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Addicted to Apps: Sorry, Scrabble, I'm on the Wagon

Face it, we've all become electronic junkies who'd rather stare at our iPhones and constantly check email than ... you know, talk or think

By Elizabeth Wray | August 16, 2012
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Elizabeth Wray writes stories, essays, and articles for a variety of publications. She currently lives in New York.

Okay, I’m addicted. I didn’t think I was, but I am. Not to junk or booze or food but, I’m embarrassed to say, to my Scrabble app.

Before you dismiss me as a lightweight, let me crawl into your own tiny room of app addiction and whisper that it may be more serious than you think.
 
I am currently on the wagon. After a year of secretly playing Scrabble on my iPhone — at first, just while standing in lines, then on the subway instead of reading, which led to long evening sessions in my study and finally what I called "writing breaks" throughout my workday — I decided to delete the game.
 
The moment my finger killed the app, I sighed. Deeply. It felt like being immediately transported to a meditative state. This euphoric relief lasted for a solid half-minute. And then my email dinged. Who could it be? My daughter, son, partner, editor, friend or the New York City Ballet announcing its fall season. Ooooooooooh....

(More: My Kids Are My Apps: How I Successfully Downloaded Them)
 
Who isn’t addicted to the electronic life? My partner’s app of choice is solitaire. Ditto for at least 10 other people I know. She plays it to reduce anxiety when she’s a passenger in a car or on a crowded train, but also just to fill moments that, if left unfilled, would invite random anxious thoughts: in front of the TV while others watch a costume drama, in rooms full of people voicing opinions, or in bed after reading the Times online because she's unable to sleep. (Hmmm, wonder why.) She needs her solitaire.
 
In order to feel not quite so bad about the fate of my work-bound Protestant soul, I regulate my electronic addictions. I make a daily list of things to accomplish and then add “Check email at 11, 1, 3, 5 ONLY.” And I turn off the sound so I won’t hear the ding. I allow myself to look at Facebook only at the end of the day — and I scroll fast to satisfy my  curiosity. Has my son’s girlfriend reported anything about their life in L.A.? Has my Cuban salsa community posted any good dance clips? And what’s going on in the mind of a gregarious physicist I know?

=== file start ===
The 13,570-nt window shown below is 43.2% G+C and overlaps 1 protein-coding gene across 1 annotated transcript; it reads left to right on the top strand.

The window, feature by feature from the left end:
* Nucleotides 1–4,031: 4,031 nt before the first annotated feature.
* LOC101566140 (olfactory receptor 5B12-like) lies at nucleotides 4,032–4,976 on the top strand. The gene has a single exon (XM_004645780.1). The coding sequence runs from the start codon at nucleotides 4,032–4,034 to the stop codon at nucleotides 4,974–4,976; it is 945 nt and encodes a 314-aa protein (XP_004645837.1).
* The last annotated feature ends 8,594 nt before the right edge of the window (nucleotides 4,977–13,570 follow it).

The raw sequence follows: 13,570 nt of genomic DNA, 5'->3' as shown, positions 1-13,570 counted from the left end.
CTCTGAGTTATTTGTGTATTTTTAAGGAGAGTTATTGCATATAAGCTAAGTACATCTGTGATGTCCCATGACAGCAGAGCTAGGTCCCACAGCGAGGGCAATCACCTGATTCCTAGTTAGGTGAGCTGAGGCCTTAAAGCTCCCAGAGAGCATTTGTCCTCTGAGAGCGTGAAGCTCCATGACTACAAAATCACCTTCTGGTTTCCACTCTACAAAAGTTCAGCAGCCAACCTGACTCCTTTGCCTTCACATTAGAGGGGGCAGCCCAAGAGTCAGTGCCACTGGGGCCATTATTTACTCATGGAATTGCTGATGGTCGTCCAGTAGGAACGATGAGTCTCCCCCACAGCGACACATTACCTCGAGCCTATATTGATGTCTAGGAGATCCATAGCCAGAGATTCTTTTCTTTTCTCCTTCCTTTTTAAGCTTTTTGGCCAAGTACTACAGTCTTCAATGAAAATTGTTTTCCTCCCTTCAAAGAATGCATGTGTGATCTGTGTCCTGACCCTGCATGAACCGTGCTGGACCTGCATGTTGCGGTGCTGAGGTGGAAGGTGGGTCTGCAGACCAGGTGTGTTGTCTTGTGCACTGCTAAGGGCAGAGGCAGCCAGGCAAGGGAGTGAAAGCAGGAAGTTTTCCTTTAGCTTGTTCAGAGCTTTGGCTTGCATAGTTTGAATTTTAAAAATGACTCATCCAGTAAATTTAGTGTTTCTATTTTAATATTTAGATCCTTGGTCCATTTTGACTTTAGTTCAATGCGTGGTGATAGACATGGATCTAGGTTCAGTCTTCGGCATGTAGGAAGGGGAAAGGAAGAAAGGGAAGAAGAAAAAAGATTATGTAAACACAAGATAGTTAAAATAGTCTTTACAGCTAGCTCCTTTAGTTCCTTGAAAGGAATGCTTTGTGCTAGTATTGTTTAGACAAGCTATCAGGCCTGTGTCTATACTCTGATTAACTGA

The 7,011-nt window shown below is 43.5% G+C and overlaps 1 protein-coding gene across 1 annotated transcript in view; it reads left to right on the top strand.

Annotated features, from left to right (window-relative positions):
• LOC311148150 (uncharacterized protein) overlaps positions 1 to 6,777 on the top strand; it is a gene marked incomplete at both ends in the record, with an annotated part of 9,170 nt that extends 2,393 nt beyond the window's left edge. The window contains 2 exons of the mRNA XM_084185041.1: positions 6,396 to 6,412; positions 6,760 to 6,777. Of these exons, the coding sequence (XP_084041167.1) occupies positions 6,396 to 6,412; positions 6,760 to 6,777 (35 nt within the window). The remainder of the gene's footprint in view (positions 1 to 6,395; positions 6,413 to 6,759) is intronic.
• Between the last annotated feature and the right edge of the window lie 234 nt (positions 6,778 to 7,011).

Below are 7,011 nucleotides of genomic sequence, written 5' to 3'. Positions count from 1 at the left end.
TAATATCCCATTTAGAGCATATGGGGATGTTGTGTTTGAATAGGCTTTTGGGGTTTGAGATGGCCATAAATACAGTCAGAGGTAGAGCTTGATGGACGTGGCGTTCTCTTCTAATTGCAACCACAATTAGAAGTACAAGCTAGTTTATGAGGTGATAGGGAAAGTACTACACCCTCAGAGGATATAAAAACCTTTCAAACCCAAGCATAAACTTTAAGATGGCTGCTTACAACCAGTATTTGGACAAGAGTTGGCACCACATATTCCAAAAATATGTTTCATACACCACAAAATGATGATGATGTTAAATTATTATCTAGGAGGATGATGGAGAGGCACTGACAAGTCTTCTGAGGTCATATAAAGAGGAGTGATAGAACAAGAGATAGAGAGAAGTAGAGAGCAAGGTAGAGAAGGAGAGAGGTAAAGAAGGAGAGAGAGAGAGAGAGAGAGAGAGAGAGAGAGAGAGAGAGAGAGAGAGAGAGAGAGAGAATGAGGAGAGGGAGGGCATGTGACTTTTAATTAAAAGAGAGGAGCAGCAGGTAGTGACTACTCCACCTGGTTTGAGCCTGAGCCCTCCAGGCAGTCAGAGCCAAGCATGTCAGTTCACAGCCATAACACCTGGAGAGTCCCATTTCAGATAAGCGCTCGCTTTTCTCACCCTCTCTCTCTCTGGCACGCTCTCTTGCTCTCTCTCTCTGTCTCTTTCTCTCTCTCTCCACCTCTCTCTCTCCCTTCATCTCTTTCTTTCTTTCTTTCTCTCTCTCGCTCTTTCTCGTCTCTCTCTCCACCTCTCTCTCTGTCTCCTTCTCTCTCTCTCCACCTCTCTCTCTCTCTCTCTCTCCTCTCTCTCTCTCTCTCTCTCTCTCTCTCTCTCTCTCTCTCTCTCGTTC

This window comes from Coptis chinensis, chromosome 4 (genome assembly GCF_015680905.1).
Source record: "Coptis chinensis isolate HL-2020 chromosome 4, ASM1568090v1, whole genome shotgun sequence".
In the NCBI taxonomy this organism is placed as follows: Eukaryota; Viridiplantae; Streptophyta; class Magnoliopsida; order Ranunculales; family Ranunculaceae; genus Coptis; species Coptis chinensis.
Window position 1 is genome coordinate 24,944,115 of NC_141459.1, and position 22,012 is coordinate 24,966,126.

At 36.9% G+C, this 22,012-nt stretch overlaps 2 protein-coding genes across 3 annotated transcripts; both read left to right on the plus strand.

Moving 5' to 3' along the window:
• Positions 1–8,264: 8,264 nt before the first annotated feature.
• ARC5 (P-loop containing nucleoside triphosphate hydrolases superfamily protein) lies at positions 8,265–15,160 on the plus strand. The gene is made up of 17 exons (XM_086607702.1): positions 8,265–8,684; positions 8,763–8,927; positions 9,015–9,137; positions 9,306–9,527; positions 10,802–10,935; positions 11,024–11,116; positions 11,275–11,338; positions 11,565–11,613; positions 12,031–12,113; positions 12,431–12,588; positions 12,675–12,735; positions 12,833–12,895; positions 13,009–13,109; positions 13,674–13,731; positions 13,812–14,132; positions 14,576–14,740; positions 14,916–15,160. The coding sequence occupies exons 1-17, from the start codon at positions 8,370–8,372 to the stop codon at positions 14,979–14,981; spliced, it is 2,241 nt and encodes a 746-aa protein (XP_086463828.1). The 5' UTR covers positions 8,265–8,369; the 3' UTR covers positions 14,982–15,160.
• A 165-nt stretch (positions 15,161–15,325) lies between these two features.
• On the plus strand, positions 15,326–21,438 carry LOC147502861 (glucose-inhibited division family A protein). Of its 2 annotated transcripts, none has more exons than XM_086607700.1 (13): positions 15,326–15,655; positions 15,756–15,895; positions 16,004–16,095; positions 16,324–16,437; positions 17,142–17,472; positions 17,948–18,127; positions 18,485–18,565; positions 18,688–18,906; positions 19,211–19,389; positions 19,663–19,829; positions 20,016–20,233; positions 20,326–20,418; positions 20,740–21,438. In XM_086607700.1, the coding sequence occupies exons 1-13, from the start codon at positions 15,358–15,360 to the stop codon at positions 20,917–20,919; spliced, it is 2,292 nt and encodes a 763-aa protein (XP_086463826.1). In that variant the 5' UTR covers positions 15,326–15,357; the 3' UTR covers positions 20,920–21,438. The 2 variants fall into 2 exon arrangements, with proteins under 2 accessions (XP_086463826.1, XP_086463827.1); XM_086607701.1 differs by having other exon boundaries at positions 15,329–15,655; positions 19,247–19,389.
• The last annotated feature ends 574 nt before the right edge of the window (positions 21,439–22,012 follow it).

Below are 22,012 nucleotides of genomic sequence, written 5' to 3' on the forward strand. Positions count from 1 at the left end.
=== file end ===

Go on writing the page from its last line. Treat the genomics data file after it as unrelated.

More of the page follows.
I also regulate Google. I Google with intention, focused on my project of the moment, constantly wary of the search engine’s countless Sirens, its infinite odysseys just a touch away, its terrible tunnels to elsewhere. (This is not always successful in the wake of current events, like the Olympics.)
 
Yet my Googling is more or less under control. I know many writers who are so tempted to Google that they've signed up for MacFreedom to keep them on task. This software disables the Internet for up to eight hours, touting itself as “the choice of professionals,” including prominent writers Dave Eggers, Zadie Smith, Miranda July and Nick Hornby.
 
Still, my electronic addictions continue to plague me. (I just checked email three times in the last 15 minutes.) I think back to the days when I was a happy Luddite: Kin to Ned Lud and his gang of mill workers, who destroyed some of the first machines of the Industrial Revolution, I once resisted the oncoming Electronic Age. My Addicted Self views things differently.

Argument With My Addicted Self
 
Addicted Self: You’re no Luddite — you bought one of the first Macs in 1985, when it was called the Macintosh.

Me: Hey, remember when I was perfectly happy with my Selectric typewriter and no television, and my boyfriend would show up at my door in San Francisco after hitchhiking from the East Coast just to surprise me, so we could have a few epic all-night conversations about the state of American poetry before he disappeared back across the country, sending a string of postcards in his wake?

Addicted Self: That is completely off-point.

Me: Maybe it is the point.

Addicted Self: The point is that you now own a laptop, a desktop, a smart phone and a Kindle. And you bought your partner an iPad for her birthday.

Me: The point is, we’ve forgotten how to have idle conversation, to be bored, to imagine!

Addicted Self: Please! You never walk out the door without your iPhone and Kindle.

Me: I wish there were an Off-Grid app. Whenever you experienced information overload, it would prompt you to lie down and drift with the passing clouds.

Addicted Self: You’re full of it.

Me: I mean it.

Addicted Self: You already have a Zen Bell app to tell you when to stop meditating. Gong. Gonnng. Gonnnnnnng.

Silence.

Me: I really love that app.

It's a Dangerous World Out There

Like Ned Lud, I often wish I could obliterate the clank and clatter of this new age. Perched on the contemplative shores of my quiet life, reading a book or enjoying a lively Sunday dinner at home with friends, I am aware, like a latter-day Dickens, of discord in the distance as an armada of glittery, gossipy information approaches. Click click, it taunts; my index finger twitches. But, for the moment, I turn up the music and dim the lights.